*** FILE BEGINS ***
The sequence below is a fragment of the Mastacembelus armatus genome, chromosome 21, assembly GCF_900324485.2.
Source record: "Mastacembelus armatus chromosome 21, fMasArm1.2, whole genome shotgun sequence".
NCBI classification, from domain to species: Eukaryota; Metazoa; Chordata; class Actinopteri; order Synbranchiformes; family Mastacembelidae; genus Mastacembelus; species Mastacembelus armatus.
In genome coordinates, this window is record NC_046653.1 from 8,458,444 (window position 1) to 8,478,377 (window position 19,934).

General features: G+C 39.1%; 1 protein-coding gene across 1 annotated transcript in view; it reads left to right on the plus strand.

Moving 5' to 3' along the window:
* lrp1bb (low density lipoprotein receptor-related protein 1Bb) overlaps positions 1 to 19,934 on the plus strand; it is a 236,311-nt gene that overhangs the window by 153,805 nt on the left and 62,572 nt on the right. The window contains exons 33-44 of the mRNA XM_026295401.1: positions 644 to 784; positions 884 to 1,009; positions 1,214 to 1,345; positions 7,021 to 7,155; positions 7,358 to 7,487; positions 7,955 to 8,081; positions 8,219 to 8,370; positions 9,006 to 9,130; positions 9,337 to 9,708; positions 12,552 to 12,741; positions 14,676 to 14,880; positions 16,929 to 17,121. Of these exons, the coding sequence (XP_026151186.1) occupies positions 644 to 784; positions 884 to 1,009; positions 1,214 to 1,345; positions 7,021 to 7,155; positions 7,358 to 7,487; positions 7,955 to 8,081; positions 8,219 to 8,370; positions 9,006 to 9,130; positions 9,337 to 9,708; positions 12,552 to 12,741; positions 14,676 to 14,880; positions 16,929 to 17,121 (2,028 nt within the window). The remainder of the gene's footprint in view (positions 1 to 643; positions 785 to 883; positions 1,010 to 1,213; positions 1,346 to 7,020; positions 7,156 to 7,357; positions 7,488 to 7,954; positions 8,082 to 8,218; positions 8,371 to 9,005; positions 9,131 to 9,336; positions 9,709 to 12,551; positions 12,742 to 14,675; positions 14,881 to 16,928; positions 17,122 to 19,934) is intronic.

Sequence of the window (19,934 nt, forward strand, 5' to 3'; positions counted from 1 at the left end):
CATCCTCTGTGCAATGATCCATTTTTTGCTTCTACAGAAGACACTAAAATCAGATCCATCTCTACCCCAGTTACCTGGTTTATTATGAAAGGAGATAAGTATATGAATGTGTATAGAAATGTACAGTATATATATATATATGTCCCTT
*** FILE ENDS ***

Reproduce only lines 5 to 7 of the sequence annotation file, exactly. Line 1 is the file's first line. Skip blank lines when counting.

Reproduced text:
General features: G+C 39.1%; 1 protein-coding gene across 1 annotated transcript in view; it reads left to right on the plus strand.

Moving 5' to 3' along the window:
* lrp1bb (low density lipoprotein receptor-related protein 1Bb) overlaps positions 1 to 19,934 on the plus strand; it is a 236,311-nt gene that overhangs the window by 153,805 nt on the left and 62,572 nt on the right. The window contains exons 33-44 of the mRNA XM_026295401.1: positions 644 to 784; positions 884 to 1,009; positions 1,214 to 1,345; positions 7,021 to 7,155; positions 7,358 to 7,487; positions 7,955 to 8,081; positions 8,219 to 8,370; positions 9,006 to 9,130; positions 9,337 to 9,708; positions 12,552 to 12,741; positions 14,676 to 14,880; positions 16,929 to 17,121. Of these exons, the coding sequence (XP_026151186.1) occupies positions 644 to 784; positions 884 to 1,009; positions 1,214 to 1,345; positions 7,021 to 7,155; positions 7,358 to 7,487; positions 7,955 to 8,081; positions 8,219 to 8,370; positions 9,006 to 9,130; positions 9,337 to 9,708; positions 12,552 to 12,741; positions 14,676 to 14,880; positions 16,929 to 17,121 (2,028 nt within the window). The remainder of the gene's footprint in view (positions 1 to 643; positions 785 to 883; positions 1,010 to 1,213; positions 1,346 to 7,020; positions 7,156 to 7,357; positions 7,488 to 7,954; positions 8,082 to 8,218; positions 8,371 to 9,005; positions 9,131 to 9,336; positions 9,709 to 12,551; positions 12,742 to 14,675; positions 14,881 to 16,928; positions 17,122 to 19,934) is intronic.